A colleague asked me over the weekend if there is any guidance from the history of education on what may change permanently in elementary and secondary schools as a result of the pandemic. There is now a little industry devoted to hot-takes about how this is the “end of ____ as we know it,” and there are plenty of entries in education as well as in other areas of life, from Steven Mintz and Bonnie Kristian in higher education to Conor Williams, David Mansouri, and Diane Ravitch for K-12. So I was not surprised by the question.
A bunch of us (historians of ed) have struggled with the question of what the history of pandemics and school closures may suggest. There are some things we know (about school closures in 1918, the use of “radio schooling” in polio waves in the U.S., radio schooling again in South Korea in the 1950s, etc.), but there isn’t a ready monograph on the history of schooling in pandemics.
There are a few issues that I think come out of that history, and this is primarily to explain how I place the question my colleague raised — and this is focused on elementary and secondary education:1
- How did these (and other major disruptions – the Revolutionary War and Civil War are big ones) shape children’s lives in a concrete sense? Glen Elder is probably the scholar best known for this type of work with his Children of the Great Depression. But probably the biggest change was the Civil War and the end of slavery – that opened up educational opportunities for formerly enslaved people of all ages.
- How did these disruptions change Americans’ way of thinking about themselves, and the future? That is intimately tied to how we talk about children and education. The 1918 pandemic was not isolated from the deep unpopularity of WW1, and was quickly followed by a sharp depression in 1919 and the Palmer Raids on alleged anarchist conspiracies (really, an excuse for the federal government to go after a broad range of leftist political organizations) – so, it was a major part of several years of great turmoil. Nicole Hemmer thinks the pandemic is going to dramatically increase our sense of uncertainty (see towards the end of her recent CNN column), and while I think it’s plausible, I’m not so sure what will last. I tend to see more debates coming out of great historical changes than Hegelian-like shifts of uberconsciousness – I wrote about that a little 19 years ago.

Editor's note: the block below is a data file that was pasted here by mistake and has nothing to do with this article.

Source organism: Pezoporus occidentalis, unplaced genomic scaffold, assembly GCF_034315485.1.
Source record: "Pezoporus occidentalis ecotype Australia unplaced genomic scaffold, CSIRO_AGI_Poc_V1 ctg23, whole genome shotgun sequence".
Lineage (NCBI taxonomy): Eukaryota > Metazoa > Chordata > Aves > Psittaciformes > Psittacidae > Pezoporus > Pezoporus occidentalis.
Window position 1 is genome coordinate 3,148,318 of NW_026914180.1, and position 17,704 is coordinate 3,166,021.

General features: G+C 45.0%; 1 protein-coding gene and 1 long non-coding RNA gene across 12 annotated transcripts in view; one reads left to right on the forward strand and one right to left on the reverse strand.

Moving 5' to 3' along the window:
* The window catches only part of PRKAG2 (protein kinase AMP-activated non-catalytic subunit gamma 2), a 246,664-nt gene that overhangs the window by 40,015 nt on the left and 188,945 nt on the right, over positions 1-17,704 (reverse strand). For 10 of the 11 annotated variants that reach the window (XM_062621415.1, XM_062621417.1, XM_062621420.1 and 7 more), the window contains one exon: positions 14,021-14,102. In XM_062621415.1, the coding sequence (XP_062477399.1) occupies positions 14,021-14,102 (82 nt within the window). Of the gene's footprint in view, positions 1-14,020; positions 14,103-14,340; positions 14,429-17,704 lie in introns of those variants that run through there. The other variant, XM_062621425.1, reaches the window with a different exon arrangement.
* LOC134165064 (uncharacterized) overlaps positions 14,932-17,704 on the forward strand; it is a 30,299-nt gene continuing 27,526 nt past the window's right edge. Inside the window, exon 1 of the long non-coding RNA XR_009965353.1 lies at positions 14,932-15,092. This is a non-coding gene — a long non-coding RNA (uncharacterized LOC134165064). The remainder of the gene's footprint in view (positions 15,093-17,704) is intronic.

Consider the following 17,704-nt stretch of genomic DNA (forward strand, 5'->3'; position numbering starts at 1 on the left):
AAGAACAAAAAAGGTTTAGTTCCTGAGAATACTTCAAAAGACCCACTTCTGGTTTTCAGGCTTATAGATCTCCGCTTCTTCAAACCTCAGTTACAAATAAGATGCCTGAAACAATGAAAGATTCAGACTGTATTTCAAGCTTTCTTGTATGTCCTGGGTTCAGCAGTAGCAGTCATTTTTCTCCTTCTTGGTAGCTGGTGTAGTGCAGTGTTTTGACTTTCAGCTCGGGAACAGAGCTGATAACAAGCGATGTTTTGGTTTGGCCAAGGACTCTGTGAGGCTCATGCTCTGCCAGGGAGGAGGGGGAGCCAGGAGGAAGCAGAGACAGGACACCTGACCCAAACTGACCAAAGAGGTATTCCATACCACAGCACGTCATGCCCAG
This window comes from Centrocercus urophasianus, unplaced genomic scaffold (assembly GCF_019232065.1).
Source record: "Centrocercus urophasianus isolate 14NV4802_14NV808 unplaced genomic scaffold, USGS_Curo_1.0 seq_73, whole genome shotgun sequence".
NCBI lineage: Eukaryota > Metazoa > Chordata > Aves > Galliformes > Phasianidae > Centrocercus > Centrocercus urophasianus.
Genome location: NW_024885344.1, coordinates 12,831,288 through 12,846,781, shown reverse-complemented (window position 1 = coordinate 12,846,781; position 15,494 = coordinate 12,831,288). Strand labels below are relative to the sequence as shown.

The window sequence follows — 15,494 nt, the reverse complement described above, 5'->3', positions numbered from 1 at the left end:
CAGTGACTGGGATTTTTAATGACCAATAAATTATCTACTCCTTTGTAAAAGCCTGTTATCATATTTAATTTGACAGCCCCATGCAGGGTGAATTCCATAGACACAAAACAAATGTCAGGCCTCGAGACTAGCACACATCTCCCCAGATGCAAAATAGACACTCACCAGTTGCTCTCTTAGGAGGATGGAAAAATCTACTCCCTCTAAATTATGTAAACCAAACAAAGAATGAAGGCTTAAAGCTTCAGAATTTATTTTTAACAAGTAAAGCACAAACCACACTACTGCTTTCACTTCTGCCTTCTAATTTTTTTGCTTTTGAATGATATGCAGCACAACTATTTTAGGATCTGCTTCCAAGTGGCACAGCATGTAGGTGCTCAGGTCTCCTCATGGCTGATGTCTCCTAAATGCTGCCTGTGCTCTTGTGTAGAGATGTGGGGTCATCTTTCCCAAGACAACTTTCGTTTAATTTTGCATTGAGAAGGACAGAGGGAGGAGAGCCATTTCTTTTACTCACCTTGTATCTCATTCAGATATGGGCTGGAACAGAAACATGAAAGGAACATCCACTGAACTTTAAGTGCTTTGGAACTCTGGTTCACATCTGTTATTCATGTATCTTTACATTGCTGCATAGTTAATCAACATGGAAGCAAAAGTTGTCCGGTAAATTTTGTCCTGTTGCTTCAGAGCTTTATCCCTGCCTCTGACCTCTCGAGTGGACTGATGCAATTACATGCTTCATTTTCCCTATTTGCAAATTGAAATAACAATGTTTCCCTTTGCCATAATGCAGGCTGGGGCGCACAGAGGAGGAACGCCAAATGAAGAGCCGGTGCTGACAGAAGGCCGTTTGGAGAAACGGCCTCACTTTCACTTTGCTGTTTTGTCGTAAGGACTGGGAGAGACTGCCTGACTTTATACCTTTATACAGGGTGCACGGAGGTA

- How did people see the responses to great disruptions – as innovations or as emergency measures? This is the one most clearly tied to the present moment. We know that radio-school programs did not last, and though I have some guesses as to why, I don’t think anyone’s written on that question … yet! For what it’s worth, K-12 schooling was more disrupted by the 1918 pandemic than colleges, because so many colleges had already been disrupted by the war.
I know that we’ll learn a great deal about emergency responses and related operations – that piece is already clear at Arizona State University, at least from my perspective. How much of that translates into persistent practice, or changed expectations about what education might mean? A few thoughts:
- I suspect that many parents who have at least some connection with schooling will have one of two impressions, and often both at the same time:
- Deep sympathy for teachers and other school officials engaging in emergency instruction
- Deep distrust that K-12 schools can do anything at the moment that is meaningful and educational
- My impression is that schools have made “modal” choices for how to continue instruction – that is, they choose a mode, and their expectations of teachers, and are just trucking ahead the best they can along the path they chose. What would be a telling sign of district leadership is how they have been fine-tuning their response over the past several weeks – what are they modifying, and how?
- The upshot of the items above: it is highly unlikely that the pandemic has upended the cultural scripts of what schools are. Where schools are having any success in continued operations, it is surely tied to maintenance of the most common understandings of “school” as formal academics.